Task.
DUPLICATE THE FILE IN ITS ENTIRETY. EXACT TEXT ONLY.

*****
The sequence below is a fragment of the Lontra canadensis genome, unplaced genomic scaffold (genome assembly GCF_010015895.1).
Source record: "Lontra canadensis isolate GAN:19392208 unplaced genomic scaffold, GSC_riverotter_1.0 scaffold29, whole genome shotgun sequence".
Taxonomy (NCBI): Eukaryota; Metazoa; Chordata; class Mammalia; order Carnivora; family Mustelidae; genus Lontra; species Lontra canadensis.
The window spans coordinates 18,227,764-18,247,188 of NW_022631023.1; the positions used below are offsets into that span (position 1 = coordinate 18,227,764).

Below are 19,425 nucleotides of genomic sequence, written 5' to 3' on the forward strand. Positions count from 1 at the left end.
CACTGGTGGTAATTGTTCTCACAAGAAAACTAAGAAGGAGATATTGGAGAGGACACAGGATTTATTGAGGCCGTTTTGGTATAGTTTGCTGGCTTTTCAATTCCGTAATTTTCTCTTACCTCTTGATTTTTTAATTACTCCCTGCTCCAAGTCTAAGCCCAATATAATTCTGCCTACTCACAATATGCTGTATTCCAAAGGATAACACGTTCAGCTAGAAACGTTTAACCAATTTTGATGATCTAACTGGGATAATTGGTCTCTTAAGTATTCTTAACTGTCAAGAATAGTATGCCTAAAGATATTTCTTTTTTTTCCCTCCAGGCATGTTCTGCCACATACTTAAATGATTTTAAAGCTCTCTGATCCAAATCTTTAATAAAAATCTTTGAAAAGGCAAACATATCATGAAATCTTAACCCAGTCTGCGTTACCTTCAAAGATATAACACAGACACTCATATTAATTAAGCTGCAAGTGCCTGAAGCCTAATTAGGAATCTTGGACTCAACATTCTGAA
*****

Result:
The sequence below is a fragment of the Lontra canadensis genome, unplaced genomic scaffold (genome assembly GCF_010015895.1).
Source record: "Lontra canadensis isolate GAN:19392208 unplaced genomic scaffold, GSC_riverotter_1.0 scaffold29, whole genome shotgun sequence".
Taxonomy (NCBI): Eukaryota; Metazoa; Chordata; class Mammalia; order Carnivora; family Mustelidae; genus Lontra; species Lontra canadensis.
The window spans coordinates 18,227,764-18,247,188 of NW_022631023.1; the positions used below are offsets into that span (position 1 = coordinate 18,227,764).

Below are 19,425 nucleotides of genomic sequence, written 5' to 3' on the forward strand. Positions count from 1 at the left end.
CACTGGTGGTAATTGTTCTCACAAGAAAACTAAGAAGGAGATATTGGAGAGGACACAGGATTTATTGAGGCCGTTTTGGTATAGTTTGCTGGCTTTTCAATTCCGTAATTTTCTCTTACCTCTTGATTTTTTAATTACTCCCTGCTCCAAGTCTAAGCCCAATATAATTCTGCCTACTCACAATATGCTGTATTCCAAAGGATAACACGTTCAGCTAGAAACGTTTAACCAATTTTGATGATCTAACTGGGATAATTGGTCTCTTAAGTATTCTTAACTGTCAAGAATAGTATGCCTAAAGATATTTCTTTTTTTTCCCTCCAGGCATGTTCTGCCACATACTTAAATGATTTTAAAGCTCTCTGATCCAAATCTTTAATAAAAATCTTTGAAAAGGCAAACATATCATGAAATCTTAACCCAGTCTGCGTTACCTTCAAAGATATAACACAGACACTCATATTAATTAAGCTGCAAGTGCCTGAAGCCTAATTAGGAATCTTGGACTCAACATTCTGAA